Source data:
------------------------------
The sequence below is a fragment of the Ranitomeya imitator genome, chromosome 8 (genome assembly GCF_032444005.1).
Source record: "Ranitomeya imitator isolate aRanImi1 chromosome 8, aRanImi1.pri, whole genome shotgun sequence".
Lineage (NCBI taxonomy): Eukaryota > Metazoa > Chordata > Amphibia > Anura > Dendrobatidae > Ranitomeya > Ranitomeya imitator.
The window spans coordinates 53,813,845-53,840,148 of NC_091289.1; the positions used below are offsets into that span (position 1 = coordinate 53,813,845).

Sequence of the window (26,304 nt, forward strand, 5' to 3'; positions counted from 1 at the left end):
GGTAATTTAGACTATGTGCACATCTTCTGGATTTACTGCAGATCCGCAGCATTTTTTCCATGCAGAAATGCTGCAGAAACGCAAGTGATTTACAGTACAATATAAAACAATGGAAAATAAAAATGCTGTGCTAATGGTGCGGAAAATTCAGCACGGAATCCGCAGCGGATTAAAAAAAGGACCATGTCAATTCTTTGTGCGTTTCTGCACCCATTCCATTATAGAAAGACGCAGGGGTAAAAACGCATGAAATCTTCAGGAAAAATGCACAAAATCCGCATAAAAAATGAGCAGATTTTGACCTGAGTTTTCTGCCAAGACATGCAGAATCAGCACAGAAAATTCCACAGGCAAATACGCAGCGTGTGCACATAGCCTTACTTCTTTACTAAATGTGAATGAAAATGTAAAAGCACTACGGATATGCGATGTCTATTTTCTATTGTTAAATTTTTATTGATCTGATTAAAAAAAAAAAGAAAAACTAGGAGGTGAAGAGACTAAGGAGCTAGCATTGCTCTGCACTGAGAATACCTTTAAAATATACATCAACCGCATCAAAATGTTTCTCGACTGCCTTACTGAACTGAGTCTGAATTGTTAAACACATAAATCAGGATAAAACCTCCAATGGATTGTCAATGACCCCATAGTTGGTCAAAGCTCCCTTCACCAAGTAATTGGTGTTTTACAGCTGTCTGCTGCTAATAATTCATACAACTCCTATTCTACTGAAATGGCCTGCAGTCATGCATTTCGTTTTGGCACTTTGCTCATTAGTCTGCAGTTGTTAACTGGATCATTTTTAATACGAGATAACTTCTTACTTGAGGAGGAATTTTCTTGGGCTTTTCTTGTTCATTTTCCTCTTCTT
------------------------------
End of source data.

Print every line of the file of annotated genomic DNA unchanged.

The sequence below is a fragment of the Ranitomeya imitator genome, chromosome 8 (genome assembly GCF_032444005.1).
Source record: "Ranitomeya imitator isolate aRanImi1 chromosome 8, aRanImi1.pri, whole genome shotgun sequence".
Lineage (NCBI taxonomy): Eukaryota > Metazoa > Chordata > Amphibia > Anura > Dendrobatidae > Ranitomeya > Ranitomeya imitator.
The window spans coordinates 53,813,845-53,840,148 of NC_091289.1; the positions used below are offsets into that span (position 1 = coordinate 53,813,845).

Sequence of the window (26,304 nt, forward strand, 5' to 3'; positions counted from 1 at the left end):
GGTAATTTAGACTATGTGCACATCTTCTGGATTTACTGCAGATCCGCAGCATTTTTTCCATGCAGAAATGCTGCAGAAACGCAAGTGATTTACAGTACAATATAAAACAATGGAAAATAAAAATGCTGTGCTAATGGTGCGGAAAATTCAGCACGGAATCCGCAGCGGATTAAAAAAAGGACCATGTCAATTCTTTGTGCGTTTCTGCACCCATTCCATTATAGAAAGACGCAGGGGTAAAAACGCATGAAATCTTCAGGAAAAATGCACAAAATCCGCATAAAAAATGAGCAGATTTTGACCTGAGTTTTCTGCCAAGACATGCAGAATCAGCACAGAAAATTCCACAGGCAAATACGCAGCGTGTGCACATAGCCTTACTTCTTTACTAAATGTGAATGAAAATGTAAAAGCACTACGGATATGCGATGTCTATTTTCTATTGTTAAATTTTTATTGATCTGATTAAAAAAAAAAAGAAAAACTAGGAGGTGAAGAGACTAAGGAGCTAGCATTGCTCTGCACTGAGAATACCTTTAAAATATACATCAACCGCATCAAAATGTTTCTCGACTGCCTTACTGAACTGAGTCTGAATTGTTAAACACATAAATCAGGATAAAACCTCCAATGGATTGTCAATGACCCCATAGTTGGTCAAAGCTCCCTTCACCAAGTAATTGGTGTTTTACAGCTGTCTGCTGCTAATAATTCATACAACTCCTATTCTACTGAAATGGCCTGCAGTCATGCATTTCGTTTTGGCACTTTGCTCATTAGTCTGCAGTTGTTAACTGGATCATTTTTAATACGAGATAACTTCTTACTTGAGGAGGAATTTTCTTGGGCTTTTCTTGTTCATTTTCCTCTTCTT